If you associate stop-motion animation primarily with Jack Skellington or the California Raisins, make room for new references.
There's a puppet boom underway in Portland, compounding the city's storied history in the stop-motion style, which owes largely to Will Vinton's pioneering Claymation work. (He's the guy responsible for the dancing raisins.) Three separate stop-motion films are in local production: two for Netflix via separate studios and a still-TBA project from Laika Studios.
The spate in stop-motion—a method that photographs ever so slightly adjusted models one frame at a time—may be an anomaly, but it's not a coincidence. Alex Bulkley, owner of the animation studio ShadowMachine and a producer on Guillermo del Toro's forthcoming Pinocchio remake, cites a "snowball effect" creating Portland's epicentral status.
Before ShadowMachine (BoJack Horseman, Tuca & Bertie) opened its Northwest Portland studio in 2015, Bulkley noticed animators routinely departing Los Angeles for Portland at the end of completed projects. Eventually, he thought, "Tap the source."
Across town in Milwaukie, a team directed by legendary animator Henry Selick (The Nightmare Before Christmas) is working on Wendell & Wild, the tale of two demon brothers voiced and co-written by Jordan Peele and Keegan-Michael Key. The Netflix film marks Selick's first directorial effort since 2009's Coraline, also the debut film from Laika.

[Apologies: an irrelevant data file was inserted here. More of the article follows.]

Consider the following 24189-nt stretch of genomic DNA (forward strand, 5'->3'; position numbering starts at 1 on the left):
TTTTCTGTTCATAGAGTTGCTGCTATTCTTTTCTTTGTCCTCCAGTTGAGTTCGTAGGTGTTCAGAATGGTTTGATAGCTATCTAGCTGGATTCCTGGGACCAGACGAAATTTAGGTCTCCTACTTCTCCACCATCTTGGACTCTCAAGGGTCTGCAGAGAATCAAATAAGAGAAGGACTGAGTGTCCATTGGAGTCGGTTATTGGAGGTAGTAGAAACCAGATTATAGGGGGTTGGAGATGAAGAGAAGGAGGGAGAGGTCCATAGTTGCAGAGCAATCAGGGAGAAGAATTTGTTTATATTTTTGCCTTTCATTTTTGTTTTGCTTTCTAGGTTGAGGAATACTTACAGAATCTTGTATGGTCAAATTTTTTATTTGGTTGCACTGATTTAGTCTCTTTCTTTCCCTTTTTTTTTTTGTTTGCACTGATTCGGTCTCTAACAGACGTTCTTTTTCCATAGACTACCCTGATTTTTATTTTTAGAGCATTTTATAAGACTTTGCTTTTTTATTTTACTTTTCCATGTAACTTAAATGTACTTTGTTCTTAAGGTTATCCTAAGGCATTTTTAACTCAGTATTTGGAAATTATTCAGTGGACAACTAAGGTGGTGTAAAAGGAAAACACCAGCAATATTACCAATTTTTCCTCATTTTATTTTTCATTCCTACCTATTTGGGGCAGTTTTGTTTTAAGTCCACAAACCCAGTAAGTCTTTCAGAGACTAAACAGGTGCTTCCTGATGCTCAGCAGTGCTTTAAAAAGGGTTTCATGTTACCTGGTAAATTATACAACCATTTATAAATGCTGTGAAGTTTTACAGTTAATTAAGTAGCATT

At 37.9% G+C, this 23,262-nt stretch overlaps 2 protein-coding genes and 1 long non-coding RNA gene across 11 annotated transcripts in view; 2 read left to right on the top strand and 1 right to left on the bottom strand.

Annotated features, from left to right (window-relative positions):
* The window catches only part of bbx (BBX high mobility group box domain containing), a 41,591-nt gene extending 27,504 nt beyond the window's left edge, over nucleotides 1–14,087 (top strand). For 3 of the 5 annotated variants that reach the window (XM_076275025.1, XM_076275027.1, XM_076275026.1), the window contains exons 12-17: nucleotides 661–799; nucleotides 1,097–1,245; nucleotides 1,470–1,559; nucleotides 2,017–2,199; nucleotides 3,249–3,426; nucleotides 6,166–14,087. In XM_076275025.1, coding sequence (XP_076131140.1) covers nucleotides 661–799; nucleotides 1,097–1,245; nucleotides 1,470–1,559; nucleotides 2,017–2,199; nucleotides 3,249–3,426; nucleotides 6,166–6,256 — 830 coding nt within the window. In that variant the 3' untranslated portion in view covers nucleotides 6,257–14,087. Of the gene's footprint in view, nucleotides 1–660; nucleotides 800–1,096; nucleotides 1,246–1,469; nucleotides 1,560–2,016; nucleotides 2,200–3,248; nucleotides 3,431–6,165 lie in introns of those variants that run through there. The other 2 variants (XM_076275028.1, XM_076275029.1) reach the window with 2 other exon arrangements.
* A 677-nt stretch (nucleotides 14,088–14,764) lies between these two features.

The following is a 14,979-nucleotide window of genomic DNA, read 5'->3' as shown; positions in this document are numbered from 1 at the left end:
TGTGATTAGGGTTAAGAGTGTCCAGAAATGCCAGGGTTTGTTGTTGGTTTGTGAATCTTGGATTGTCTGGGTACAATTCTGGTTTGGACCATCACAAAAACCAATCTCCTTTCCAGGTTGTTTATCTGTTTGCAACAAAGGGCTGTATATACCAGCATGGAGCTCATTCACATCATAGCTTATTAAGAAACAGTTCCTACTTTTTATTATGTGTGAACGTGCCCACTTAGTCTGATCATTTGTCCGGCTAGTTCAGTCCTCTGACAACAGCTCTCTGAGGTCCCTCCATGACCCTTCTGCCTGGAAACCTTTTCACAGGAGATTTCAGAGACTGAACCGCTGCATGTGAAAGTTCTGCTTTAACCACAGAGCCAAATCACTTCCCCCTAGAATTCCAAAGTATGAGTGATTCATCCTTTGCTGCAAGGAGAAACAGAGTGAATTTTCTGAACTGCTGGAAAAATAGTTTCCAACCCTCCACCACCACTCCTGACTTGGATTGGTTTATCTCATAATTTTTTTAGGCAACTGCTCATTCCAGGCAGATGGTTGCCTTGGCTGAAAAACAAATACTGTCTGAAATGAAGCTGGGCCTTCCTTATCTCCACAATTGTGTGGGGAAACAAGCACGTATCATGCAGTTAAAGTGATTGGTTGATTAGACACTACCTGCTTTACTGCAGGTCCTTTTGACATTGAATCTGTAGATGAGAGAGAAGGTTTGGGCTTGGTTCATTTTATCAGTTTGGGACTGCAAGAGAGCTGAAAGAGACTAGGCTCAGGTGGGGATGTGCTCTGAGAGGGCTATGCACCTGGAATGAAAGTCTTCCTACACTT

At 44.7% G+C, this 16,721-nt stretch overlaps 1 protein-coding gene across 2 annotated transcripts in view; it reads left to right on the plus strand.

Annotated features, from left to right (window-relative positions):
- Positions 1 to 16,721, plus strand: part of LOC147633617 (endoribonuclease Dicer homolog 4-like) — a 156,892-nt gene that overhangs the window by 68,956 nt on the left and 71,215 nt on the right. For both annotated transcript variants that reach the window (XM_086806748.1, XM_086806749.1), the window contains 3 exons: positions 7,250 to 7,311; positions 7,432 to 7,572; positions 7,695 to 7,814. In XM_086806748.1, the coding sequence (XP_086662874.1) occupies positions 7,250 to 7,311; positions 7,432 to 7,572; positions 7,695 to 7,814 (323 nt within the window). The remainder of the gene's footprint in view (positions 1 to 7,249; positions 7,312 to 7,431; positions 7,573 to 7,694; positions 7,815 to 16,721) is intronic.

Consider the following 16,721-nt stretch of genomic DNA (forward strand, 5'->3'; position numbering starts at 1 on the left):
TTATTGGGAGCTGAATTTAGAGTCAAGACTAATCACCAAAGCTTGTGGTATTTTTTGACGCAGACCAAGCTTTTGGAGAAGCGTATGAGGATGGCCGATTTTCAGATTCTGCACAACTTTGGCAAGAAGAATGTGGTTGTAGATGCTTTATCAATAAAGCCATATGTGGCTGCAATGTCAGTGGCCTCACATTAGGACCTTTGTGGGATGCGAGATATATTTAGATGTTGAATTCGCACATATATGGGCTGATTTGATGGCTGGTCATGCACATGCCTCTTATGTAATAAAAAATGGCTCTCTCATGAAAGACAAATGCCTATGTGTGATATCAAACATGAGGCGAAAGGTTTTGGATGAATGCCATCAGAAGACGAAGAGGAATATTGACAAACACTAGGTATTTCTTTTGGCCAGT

For its part, despite struggling through layoffs last August, the Hillsboro studio's filmography, including ParaNorman, Kubo and the Two Strings, and Missing Link, has yet to miss on award nominations and critical acclaim.
Beloved for its expressiveness and tactility, stop-motion animation will reach young audiences en masse via Netflix this year. For that reason, Bulkley says the medium is "bound to grow." He's also confident Portland will remain a global hub.
"From my high-altitude perspective," he says, "there's a lot more coming."
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